Who were the winners and losers (besides the candidates)?

Who won and who lost yesterday? Of course, there are the candidates who put themselves and their ideas out there for voters. They all were winners for democracy, though the hard reality of election results will brand some winners and others losers. But beyond the candidates, every election brings another set of winners and losers. These are the people whose actions in the run-up to the election meant they, too, had a lot riding on its outcome. Here’s a quick look at some winners and losers whose names weren’t on any ballot. 

WINNERS 

After the results reporting debacle in the Boston mayoral preliminary, activists decided to take matters into their own hands. Enter Matt McCloskey from West Roxbury, who lined up volunteers to report results from every precinct in the city and organized them into a Google Sheet. The Open Elections Results Portal left the Associated Press in the dust, with precinct-level results posted and updated continually starting soon after polls closed at 8 pm. It also enabled others like The MassINC Polling Group and Rivera Consulting to build maps and models, respectively, off the data. 

Early passengers on the Wu train must be blowing its whistle today, including City Councilor Lydia Edwards, Suffolk County Sheriff Steve Tompkins, and state Reps. Aaron Michlewitz and Mike Moran. Now Michlewitz and Moran have the harder task of negotiating Wu’s agenda, much of which requires sign-off from Beacon Hill.

Former congressman Michael Capuano and current Congresswoman Ayanna Pressley locked horns in their race three years ago — but they agreed on a winning candidate in the race to succeed outgoing Somerville Mayor Joe Curtatone: City Councilor Katjana Ballantyne, who cruised to victory over fellow City Councilor Will Mbah.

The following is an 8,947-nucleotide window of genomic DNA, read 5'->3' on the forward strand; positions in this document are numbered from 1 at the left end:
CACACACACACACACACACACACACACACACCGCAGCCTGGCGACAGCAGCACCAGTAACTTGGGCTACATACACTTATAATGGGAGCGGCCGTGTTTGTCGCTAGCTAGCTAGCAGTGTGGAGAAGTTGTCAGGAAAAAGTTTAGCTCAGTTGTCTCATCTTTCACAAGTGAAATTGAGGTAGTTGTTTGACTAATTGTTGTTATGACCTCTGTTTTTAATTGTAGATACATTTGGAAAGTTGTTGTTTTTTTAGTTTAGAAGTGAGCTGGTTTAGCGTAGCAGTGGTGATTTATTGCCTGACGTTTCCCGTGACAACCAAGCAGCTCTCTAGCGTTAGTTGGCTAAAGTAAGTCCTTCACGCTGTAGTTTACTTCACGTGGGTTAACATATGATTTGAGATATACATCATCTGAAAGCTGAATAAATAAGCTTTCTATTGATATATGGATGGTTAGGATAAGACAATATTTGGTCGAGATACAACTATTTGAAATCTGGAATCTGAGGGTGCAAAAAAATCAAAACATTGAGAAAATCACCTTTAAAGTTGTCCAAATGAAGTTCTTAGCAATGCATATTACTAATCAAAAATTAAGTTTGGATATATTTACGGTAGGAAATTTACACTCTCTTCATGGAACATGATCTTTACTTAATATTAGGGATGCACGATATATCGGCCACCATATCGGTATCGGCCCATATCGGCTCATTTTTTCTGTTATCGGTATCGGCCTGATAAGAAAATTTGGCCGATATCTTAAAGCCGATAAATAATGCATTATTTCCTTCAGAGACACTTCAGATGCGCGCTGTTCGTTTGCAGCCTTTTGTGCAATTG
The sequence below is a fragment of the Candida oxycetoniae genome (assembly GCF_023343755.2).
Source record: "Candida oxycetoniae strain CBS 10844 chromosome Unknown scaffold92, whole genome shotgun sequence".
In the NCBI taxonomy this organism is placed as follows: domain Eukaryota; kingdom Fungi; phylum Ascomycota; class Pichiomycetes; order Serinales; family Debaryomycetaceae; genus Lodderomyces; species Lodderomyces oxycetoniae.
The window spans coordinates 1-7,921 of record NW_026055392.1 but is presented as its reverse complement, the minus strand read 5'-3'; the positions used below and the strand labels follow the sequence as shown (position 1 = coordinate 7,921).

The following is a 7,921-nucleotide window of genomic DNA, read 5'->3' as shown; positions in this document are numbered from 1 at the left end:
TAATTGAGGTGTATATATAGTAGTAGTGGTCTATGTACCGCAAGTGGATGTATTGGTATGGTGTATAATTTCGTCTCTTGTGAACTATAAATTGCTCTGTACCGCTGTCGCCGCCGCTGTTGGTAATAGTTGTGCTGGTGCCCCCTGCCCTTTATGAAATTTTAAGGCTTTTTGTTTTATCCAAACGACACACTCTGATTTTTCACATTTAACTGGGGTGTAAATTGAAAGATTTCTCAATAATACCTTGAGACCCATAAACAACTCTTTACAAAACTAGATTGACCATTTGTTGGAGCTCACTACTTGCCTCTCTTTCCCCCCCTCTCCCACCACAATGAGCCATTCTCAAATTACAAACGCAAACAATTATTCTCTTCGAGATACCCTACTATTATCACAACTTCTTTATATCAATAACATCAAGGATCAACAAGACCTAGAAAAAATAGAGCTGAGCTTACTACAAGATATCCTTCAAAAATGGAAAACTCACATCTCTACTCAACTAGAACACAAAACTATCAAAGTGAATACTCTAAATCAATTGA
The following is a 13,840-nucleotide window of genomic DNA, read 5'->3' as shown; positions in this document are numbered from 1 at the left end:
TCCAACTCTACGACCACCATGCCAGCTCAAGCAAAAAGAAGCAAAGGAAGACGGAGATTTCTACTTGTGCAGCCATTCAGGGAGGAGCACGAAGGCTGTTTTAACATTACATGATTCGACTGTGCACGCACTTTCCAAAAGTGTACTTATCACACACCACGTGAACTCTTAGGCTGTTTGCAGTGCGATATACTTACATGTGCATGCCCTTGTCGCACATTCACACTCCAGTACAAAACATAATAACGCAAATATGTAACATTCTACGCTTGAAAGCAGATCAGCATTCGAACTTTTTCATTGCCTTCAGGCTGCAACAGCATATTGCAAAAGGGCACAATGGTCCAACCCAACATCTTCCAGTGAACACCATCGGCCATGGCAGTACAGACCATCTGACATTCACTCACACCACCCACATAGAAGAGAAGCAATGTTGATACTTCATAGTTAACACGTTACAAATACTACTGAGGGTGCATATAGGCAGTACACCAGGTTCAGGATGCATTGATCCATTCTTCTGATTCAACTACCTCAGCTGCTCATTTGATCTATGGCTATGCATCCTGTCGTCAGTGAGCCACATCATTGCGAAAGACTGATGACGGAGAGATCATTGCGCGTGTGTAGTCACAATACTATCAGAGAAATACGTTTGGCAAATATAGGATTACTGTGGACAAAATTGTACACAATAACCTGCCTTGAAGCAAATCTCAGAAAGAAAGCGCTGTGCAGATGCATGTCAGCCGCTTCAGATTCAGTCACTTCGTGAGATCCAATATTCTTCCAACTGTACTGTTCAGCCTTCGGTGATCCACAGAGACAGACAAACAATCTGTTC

Thomas McGee opted not to seek reelection as mayor in Lynn — but he backed the winning candidate to take his spot, Jared Nicholson. 

Diversity. On a night that saw historic gains for people of color nationwide, Asian-American Michelle Wu became Boston’s first non-white elected mayor. Holyoke got its first Latino mayor in Joshua Garcia, Northampton elected an African-American woman and man to City Council while Delmarina Lopez became the first person of color to sit on the Chicopee City Council. Worcester city councilor-elect Thu Nguyen, who is of Vietnamese descent, became the first non-binary person ever elected in Massachusetts. In its first election since changing the voting system in response to a lawsuit by minority groups, Lowell elected six people of color to the school committee and city council.

Rivera Consulting. Boston finally got a taste of what a campaign’s internal vote tally looks like, with a nifty (and public) tracker from the wizards at the Boston-based political consulting firm. Far from relying on raw vote counts without context, the spreadsheet showed what Wu and Essaibi George would need in each precinct to remain competitive based on where they were expected to do well. National elections have had this for a while. This was a first for Boston.   

Pollsters. Four polls, including one from MassINC Polling Group, were released after the Boston mayoral preliminary election, showing winning margins for Michelle Wu of between 25 and 32 points. With the Boston Elections Department showing an unofficial margin of 28 points, the polls were right on (if we do say so ourselves). They also showed the shape of Wu’s coalition, and brought early attention to ways Boston’s politics had changed, well before votes were cast.

Former mayor Ray Flynn can pop the champagne, Miami Dolphins-style, because he retains the record for the highest vote total in a modern Boston mayoral election (“modern” meaning after the city’s population cratered in the 1960s and 70s). As Ari Ofsevit points out on Twitter, Wu’s 91,000 votes is the most since Flynn racked up nearly 130,000 in 1983.  

METZA METZA